• Lou Dawson 2: Pablo and all, I keep making changes and additions to this post -- and it's...
  • Lou Dawson 2: Hi Phil, unless you are quite demanding on your boots, my take is the Dream...
  • Lou Dawson 2: Hi Pablo, there is no exact number. The more flexible the ski and the longe...
  • Phil: Hi Lee, Looking to replace liners in my Garmont Radium. Hesitating between...
  • Pablo: and what about the opposite to heel gap? How many mm do you consider as th...
  • joost frakking: OK thanks a lot. I will wait with modifications until after the first snow...
  • Lou Dawson 2: This looks so wonderful, nice to see a multi-use trail in that type of loca...
  • Lou Dawson 2: Hi Mat, I truly appreciate you dropping back by with your report! Glad to h...
  • Scott Allen: As close to making turns in the alpine as it gets..in summer..love that las...
  • Mat: Hi Lou, I got my boot back from dynafit here is what they did: -they cha...
  • Lou Dawson 2: Where did you measure the pins from? From the bump on the binding housing, ...
  • joost frakking: Thanks for the suggestions! I seem to have found the cause. My pins on the...
  • Lou Dawson 2: Getting serious here in the workshop, I measured some pins. On a classic TL...
  • Lou Dawson 2: Pablo, yes indeed. Lou...
  • Pablo: There is another interesting way to give the pins room: Replace the heel f...
  • Jeff Watson: On September 18th 1979 i spent my 18th birthday on that mountain in Colorad...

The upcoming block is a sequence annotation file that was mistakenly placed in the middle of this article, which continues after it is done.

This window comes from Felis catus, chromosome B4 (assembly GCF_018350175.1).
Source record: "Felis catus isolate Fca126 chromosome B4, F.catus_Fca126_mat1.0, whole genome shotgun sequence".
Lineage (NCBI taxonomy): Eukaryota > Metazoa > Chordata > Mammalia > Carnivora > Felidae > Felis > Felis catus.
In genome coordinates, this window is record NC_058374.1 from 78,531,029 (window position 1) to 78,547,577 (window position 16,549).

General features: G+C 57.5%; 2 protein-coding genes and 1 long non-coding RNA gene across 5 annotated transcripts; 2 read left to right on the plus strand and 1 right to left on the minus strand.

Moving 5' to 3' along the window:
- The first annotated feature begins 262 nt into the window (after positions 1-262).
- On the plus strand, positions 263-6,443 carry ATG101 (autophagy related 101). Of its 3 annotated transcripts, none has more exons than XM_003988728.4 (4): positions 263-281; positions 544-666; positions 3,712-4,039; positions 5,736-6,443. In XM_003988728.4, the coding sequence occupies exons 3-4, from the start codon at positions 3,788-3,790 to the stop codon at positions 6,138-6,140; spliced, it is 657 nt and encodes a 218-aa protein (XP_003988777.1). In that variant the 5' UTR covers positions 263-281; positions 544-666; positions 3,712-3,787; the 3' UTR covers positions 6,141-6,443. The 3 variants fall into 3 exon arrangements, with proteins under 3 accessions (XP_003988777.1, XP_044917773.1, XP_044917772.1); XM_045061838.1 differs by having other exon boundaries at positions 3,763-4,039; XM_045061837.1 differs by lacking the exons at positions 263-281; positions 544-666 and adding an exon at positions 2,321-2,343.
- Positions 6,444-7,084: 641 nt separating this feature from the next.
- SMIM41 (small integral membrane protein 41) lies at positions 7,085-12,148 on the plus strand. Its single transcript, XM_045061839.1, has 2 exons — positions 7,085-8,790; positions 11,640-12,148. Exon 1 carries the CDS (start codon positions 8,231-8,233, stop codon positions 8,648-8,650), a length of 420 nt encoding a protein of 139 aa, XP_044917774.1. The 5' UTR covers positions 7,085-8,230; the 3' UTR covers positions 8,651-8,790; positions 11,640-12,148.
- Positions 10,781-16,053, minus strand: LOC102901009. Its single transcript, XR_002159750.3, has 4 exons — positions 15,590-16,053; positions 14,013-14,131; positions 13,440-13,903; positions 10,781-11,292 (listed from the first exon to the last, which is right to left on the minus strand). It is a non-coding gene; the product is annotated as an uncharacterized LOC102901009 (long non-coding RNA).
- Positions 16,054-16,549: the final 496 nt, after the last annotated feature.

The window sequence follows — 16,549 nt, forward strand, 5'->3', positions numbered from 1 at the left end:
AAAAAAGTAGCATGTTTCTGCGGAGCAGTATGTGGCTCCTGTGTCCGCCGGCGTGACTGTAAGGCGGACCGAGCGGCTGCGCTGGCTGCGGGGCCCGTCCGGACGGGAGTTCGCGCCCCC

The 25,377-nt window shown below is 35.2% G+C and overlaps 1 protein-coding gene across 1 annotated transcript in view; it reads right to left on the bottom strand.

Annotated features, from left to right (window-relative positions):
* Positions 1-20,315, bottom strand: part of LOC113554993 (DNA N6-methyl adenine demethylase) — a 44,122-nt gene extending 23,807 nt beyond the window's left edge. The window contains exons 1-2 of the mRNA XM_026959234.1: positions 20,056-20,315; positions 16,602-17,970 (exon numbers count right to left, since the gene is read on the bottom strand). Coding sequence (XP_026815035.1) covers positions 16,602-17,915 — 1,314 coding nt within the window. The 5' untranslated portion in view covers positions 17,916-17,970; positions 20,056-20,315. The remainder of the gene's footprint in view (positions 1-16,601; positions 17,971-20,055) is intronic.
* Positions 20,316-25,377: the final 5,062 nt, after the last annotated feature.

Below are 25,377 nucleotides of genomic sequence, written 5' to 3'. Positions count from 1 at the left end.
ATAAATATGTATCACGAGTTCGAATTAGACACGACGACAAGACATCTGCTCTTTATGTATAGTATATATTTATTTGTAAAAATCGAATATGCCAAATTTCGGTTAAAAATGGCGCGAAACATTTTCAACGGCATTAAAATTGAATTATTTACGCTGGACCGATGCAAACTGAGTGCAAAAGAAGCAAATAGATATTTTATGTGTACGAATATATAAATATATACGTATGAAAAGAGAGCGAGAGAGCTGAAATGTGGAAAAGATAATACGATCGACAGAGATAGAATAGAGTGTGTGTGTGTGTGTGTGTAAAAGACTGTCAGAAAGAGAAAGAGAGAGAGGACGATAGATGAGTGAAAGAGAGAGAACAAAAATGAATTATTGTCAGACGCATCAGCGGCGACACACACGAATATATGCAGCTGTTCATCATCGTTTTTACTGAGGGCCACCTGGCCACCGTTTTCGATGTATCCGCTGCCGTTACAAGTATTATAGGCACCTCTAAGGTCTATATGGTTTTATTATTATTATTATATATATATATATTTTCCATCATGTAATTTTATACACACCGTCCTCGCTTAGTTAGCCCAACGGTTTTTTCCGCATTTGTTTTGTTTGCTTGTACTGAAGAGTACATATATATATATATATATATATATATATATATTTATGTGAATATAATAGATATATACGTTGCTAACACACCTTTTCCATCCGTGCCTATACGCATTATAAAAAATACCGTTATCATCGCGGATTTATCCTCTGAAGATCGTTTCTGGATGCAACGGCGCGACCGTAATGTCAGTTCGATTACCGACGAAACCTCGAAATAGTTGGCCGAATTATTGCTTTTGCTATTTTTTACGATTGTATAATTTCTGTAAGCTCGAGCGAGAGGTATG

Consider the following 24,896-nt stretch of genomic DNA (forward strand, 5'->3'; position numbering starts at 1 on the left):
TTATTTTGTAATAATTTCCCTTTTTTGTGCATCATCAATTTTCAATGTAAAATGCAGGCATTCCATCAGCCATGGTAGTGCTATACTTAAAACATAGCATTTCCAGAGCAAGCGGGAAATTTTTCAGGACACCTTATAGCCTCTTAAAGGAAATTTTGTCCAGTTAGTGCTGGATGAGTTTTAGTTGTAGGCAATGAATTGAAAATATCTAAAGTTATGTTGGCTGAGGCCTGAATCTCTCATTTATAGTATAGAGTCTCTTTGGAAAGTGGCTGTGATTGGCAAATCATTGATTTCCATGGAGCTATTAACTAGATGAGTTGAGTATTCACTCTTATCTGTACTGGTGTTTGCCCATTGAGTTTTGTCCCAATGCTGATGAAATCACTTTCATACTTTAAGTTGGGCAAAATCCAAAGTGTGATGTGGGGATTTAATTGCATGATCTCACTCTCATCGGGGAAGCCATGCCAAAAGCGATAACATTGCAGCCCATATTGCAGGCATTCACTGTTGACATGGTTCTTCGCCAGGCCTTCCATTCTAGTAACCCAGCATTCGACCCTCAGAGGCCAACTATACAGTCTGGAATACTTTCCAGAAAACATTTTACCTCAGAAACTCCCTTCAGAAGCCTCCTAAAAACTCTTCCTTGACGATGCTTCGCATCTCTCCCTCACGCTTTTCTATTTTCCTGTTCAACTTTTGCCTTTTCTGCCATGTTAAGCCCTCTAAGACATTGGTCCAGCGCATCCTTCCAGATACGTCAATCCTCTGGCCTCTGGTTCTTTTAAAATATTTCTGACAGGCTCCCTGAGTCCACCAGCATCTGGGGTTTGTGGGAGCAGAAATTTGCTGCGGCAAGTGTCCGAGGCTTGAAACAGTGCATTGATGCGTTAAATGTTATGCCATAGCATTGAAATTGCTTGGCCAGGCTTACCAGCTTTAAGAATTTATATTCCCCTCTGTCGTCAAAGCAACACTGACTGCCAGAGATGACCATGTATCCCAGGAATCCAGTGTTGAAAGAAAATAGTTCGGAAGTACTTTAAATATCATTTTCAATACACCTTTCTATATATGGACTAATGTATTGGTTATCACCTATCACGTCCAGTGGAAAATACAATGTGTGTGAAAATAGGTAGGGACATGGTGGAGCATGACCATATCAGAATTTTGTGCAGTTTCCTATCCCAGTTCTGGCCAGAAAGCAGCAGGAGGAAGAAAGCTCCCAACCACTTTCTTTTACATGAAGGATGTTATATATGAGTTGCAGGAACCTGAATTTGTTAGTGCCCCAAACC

• See: I’m just thinking that maybe Joost is not measuring right. Does “right” exi...
  • Lou Dawson 2: The word "wrong" does not exist. Lou...
  • See: Note: I've never had a pair of Dynfit boots, so what do I know?...
  • See: It seems to me that if the pins on a pair of Dynafit bindings appear too lo...
  • Lou Dawson 2: Joost, set the heel gap at what works, then try stomping in. The bigger gap...
  • joost frakking: Hi Lou, just had a pair of superlite's 2.0 mounted with a dynafit plate ...

  Recent Posts


Facebook Twitter Google Instagram Youtube
Welcome to Louis (Lou) Dawson's backcountry skiing information & opinion website. Lou's passion for the past 50 years has been alpinism, climbing, mountaineering and skiing -- along with all manner of outdoor recreation. He has authored numerous books and articles about ski touring and is well known as the first person to ski down all 54 of Colorado's 14,000-foot peaks, otherwise known as the Fourteeners! Books and free ski touring news and information here.

All material on this website is copyrighted, the name WildSnow is trademarked, permission required for reproduction (electronic or otherwise) and display on other websites. PLEASE SEE OUR COPYRIGHT and TRADEMARK INFORMATION.

Backcountry skiing is dangerous. You may be killed or severely injured if you do any form of ski mountaineering, skimo randonnee and randonnée skiing. The information and news on this website is intended only as general information. While the authors and editors of the information on this website make every effort to present useful information about ski mountaineering, due to human error the information, text and images contained within this website may be inaccurate, false, or out-of-date. By using, reading or viewing the information provided on this website, you agree to absolve the owners of Wild Snow as well as content contributors of any liability for injuries or losses incurred while using such information. Furthermore, you agree to use any of this website's information, maps, photos, or binding mounting instructions templates at your own risk, and waive Wild Snow owners and contributors of liability for use of said items for ski touring or any other use. ...

Switch To Mobile Version